Explaining why the state hasn't taken that step, Scott said last Friday that giving priority to inmates would require that the state divert doses from people with chronic conditions. At that same press briefing, however, he said vaccinating teachers would not come at the expense of the most vulnerable. "This is an extra supply that we found that we had that we weren't anticipating," he said.
Asked to explain those seemingly conflicting stances, Scott deflected, pointing out that dozens of other groups have lobbied the state for a place higher on the list. "Every category, every situation, every profession — we have dozens and dozens and dozens of people who want to be put in the front of the line, even before the offender population," he said.
"We work on data and science," he added, "and the data doesn't prove the fact that [inmates] are more susceptible [to dying] than anyone else."
Vermont is the only state not to report any inmate COVID-19 deaths to date. But advocates and families of inmates argue that the state isn't considering other groups — such as teachers — by the same criteria, leading them to believe that the Scott administration is allowing politics to influence its decisions.
"Inmates are, in a lot of the population's eyes, less important," said Marny Lewis, whose husband, Michael Lewis, is incarcerated at the Newport prison.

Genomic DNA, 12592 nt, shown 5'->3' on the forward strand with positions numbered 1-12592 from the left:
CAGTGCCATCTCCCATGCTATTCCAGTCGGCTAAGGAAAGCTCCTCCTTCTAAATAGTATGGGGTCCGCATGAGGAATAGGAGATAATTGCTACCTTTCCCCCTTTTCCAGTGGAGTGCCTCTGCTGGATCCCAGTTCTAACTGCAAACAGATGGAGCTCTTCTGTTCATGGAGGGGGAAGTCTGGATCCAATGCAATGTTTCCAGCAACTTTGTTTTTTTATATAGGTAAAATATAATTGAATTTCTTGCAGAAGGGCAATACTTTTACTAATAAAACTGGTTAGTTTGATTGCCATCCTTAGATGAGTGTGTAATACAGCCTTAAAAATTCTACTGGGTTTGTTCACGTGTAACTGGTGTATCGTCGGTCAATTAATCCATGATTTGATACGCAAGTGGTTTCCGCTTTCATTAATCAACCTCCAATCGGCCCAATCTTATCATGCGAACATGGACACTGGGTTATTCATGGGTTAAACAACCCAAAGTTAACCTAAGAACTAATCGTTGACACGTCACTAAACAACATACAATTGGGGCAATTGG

The Scott administration has argued that Vermont can still shield prisons while conserving doses by immunizing prison staff, since that should theoretically cut down on the ways in which the virus can enter the facility; the Department of Corrections has restricted access to prisons throughout the pandemic by reducing contracted services and suspending all in-person visits. A total of 81 prison workers have been infected since the pandemic began, including 16 in the recent Newport outbreak.
"Once we take care of that, we should be able to clear up the problem," Scott said.
Scott's decision to prioritize correctional staff over inmates clashes with guidance from the Centers for Disease Control and Prevention, which is encouraging states to vaccinate both groups simultaneously because of their "shared increased risk of disease." The defend-the-perimeter approach also has clear limitations. The state will not be mandating that corrections employees be immunized, and experience from other sectors suggests that some will turn down the vaccine. That means prisoners could still come into contact with unvaccinated workers who are unwittingly carrying the virus, raising the chances of an outbreak. Acknowledging as much last Friday, Scott said no approach was foolproof. "Even the vaccine itself isn't 100 percent effective," he said.